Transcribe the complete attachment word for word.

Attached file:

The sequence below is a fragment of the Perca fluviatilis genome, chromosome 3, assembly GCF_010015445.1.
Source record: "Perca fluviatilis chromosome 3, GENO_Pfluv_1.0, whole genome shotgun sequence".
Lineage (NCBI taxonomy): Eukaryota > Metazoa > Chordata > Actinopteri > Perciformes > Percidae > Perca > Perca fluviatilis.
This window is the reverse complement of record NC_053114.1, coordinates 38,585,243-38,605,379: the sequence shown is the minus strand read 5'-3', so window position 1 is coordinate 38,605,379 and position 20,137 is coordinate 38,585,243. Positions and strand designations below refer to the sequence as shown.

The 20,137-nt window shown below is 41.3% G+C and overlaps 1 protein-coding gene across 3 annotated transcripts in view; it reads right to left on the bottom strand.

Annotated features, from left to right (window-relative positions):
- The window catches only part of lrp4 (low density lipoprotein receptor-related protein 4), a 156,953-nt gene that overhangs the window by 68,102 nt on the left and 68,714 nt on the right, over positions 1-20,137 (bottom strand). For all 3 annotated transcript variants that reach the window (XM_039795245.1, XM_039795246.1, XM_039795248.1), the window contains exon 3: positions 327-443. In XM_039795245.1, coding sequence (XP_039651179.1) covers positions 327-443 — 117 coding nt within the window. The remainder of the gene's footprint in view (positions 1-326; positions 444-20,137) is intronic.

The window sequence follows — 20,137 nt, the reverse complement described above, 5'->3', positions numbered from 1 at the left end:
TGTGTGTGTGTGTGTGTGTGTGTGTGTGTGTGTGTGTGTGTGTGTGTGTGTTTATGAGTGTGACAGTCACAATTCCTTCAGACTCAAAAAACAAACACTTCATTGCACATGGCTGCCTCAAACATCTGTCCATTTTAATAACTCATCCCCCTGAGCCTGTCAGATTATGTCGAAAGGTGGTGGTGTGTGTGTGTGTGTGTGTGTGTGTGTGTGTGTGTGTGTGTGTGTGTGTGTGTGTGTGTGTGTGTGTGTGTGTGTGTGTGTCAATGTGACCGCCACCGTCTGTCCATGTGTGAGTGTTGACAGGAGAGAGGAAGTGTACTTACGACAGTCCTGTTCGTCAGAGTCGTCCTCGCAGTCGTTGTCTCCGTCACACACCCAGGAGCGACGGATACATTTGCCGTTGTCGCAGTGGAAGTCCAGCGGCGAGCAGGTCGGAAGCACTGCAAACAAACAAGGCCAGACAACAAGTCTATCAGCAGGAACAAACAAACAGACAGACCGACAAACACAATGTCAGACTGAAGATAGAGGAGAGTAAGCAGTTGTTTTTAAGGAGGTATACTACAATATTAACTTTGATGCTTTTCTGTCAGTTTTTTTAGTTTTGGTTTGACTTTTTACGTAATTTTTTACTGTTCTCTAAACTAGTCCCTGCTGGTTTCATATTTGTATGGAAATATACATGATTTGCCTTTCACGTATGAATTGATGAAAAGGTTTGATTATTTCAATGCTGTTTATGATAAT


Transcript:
The sequence below is a fragment of the Perca fluviatilis genome, chromosome 3, assembly GCF_010015445.1.
Source record: "Perca fluviatilis chromosome 3, GENO_Pfluv_1.0, whole genome shotgun sequence".
Lineage (NCBI taxonomy): Eukaryota > Metazoa > Chordata > Actinopteri > Perciformes > Percidae > Perca > Perca fluviatilis.
This window is the reverse complement of record NC_053114.1, coordinates 38,585,243-38,605,379: the sequence shown is the minus strand read 5'-3', so window position 1 is coordinate 38,605,379 and position 20,137 is coordinate 38,585,243. Positions and strand designations below refer to the sequence as shown.

The 20,137-nt window shown below is 41.3% G+C and overlaps 1 protein-coding gene across 3 annotated transcripts in view; it reads right to left on the bottom strand.

Annotated features, from left to right (window-relative positions):
- The window catches only part of lrp4 (low density lipoprotein receptor-related protein 4), a 156,953-nt gene that overhangs the window by 68,102 nt on the left and 68,714 nt on the right, over positions 1-20,137 (bottom strand). For all 3 annotated transcript variants that reach the window (XM_039795245.1, XM_039795246.1, XM_039795248.1), the window contains exon 3: positions 327-443. In XM_039795245.1, coding sequence (XP_039651179.1) covers positions 327-443 — 117 coding nt within the window. The remainder of the gene's footprint in view (positions 1-326; positions 444-20,137) is intronic.

The window sequence follows — 20,137 nt, the reverse complement described above, 5'->3', positions numbered from 1 at the left end:
TGTGTGTGTGTGTGTGTGTGTGTGTGTGTGTGTGTGTGTGTGTGTGTGTGTTTATGAGTGTGACAGTCACAATTCCTTCAGACTCAAAAAACAAACACTTCATTGCACATGGCTGCCTCAAACATCTGTCCATTTTAATAACTCATCCCCCTGAGCCTGTCAGATTATGTCGAAAGGTGGTGGTGTGTGTGTGTGTGTGTGTGTGTGTGTGTGTGTGTGTGTGTGTGTGTGTGTGTGTGTGTGTGTGTGTGTGTGTGTGTGTGTCAATGTGACCGCCACCGTCTGTCCATGTGTGAGTGTTGACAGGAGAGAGGAAGTGTACTTACGACAGTCCTGTTCGTCAGAGTCGTCCTCGCAGTCGTTGTCTCCGTCACACACCCAGGAGCGACGGATACATTTGCCGTTGTCGCAGTGGAAGTCCAGCGGCGAGCAGGTCGGAAGCACTGCAAACAAACAAGGCCAGACAACAAGTCTATCAGCAGGAACAAACAAACAGACAGACCGACAAACACAATGTCAGACTGAAGATAGAGGAGAGTAAGCAGTTGTTTTTAAGGAGGTATACTACAATATTAACTTTGATGCTTTTCTGTCAGTTTTTTTAGTTTTGGTTTGACTTTTTACGTAATTTTTTACTGTTCTCTAAACTAGTCCCTGCTGGTTTCATATTTGTATGGAAATATACATGATTTGCCTTTCACGTATGAATTGATGAAAAGGTTTGATTATTTCAATGCTGTTTATGATAAT